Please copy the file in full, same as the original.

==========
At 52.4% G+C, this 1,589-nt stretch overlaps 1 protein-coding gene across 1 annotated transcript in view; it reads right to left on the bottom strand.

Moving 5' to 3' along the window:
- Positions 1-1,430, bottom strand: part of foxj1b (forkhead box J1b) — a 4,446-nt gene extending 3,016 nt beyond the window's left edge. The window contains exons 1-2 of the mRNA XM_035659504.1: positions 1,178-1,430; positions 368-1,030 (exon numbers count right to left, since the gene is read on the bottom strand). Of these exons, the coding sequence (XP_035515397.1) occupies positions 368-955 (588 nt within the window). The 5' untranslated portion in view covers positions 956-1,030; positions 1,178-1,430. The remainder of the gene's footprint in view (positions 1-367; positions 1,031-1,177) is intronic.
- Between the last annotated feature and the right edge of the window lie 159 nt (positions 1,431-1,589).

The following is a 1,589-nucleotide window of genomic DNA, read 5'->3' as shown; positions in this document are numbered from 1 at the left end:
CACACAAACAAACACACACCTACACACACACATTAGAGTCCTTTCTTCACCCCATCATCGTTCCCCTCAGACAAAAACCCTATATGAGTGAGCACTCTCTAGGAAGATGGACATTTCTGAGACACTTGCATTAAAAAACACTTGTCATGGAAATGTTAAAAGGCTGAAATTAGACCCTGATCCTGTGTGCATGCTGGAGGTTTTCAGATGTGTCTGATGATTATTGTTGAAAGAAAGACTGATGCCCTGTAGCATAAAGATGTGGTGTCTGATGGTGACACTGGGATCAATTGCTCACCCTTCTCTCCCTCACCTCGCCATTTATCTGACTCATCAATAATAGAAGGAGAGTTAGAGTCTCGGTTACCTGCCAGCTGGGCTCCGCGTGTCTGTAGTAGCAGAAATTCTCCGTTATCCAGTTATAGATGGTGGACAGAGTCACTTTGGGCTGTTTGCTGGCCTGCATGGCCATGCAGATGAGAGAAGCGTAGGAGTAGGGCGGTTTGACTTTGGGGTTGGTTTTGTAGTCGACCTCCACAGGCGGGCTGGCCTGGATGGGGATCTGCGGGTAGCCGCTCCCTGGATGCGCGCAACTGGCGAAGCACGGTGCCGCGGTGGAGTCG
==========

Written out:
At 52.4% G+C, this 1,589-nt stretch overlaps 1 protein-coding gene across 1 annotated transcript in view; it reads right to left on the bottom strand.

Moving 5' to 3' along the window:
- Positions 1-1,430, bottom strand: part of foxj1b (forkhead box J1b) — a 4,446-nt gene extending 3,016 nt beyond the window's left edge. The window contains exons 1-2 of the mRNA XM_035659504.1: positions 1,178-1,430; positions 368-1,030 (exon numbers count right to left, since the gene is read on the bottom strand). Of these exons, the coding sequence (XP_035515397.1) occupies positions 368-955 (588 nt within the window). The 5' untranslated portion in view covers positions 956-1,030; positions 1,178-1,430. The remainder of the gene's footprint in view (positions 1-367; positions 1,031-1,177) is intronic.
- Between the last annotated feature and the right edge of the window lie 159 nt (positions 1,431-1,589).

The following is a 1,589-nucleotide window of genomic DNA, read 5'->3' as shown; positions in this document are numbered from 1 at the left end:
CACACAAACAAACACACACCTACACACACACATTAGAGTCCTTTCTTCACCCCATCATCGTTCCCCTCAGACAAAAACCCTATATGAGTGAGCACTCTCTAGGAAGATGGACATTTCTGAGACACTTGCATTAAAAAACACTTGTCATGGAAATGTTAAAAGGCTGAAATTAGACCCTGATCCTGTGTGCATGCTGGAGGTTTTCAGATGTGTCTGATGATTATTGTTGAAAGAAAGACTGATGCCCTGTAGCATAAAGATGTGGTGTCTGATGGTGACACTGGGATCAATTGCTCACCCTTCTCTCCCTCACCTCGCCATTTATCTGACTCATCAATAATAGAAGGAGAGTTAGAGTCTCGGTTACCTGCCAGCTGGGCTCCGCGTGTCTGTAGTAGCAGAAATTCTCCGTTATCCAGTTATAGATGGTGGACAGAGTCACTTTGGGCTGTTTGCTGGCCTGCATGGCCATGCAGATGAGAGAAGCGTAGGAGTAGGGCGGTTTGACTTTGGGGTTGGTTTTGTAGTCGACCTCCACAGGCGGGCTGGCCTGGATGGGGATCTGCGGGTAGCCGCTCCCTGGATGCGCGCAACTGGCGAAGCACGGTGCCGCGGTGGAGTCG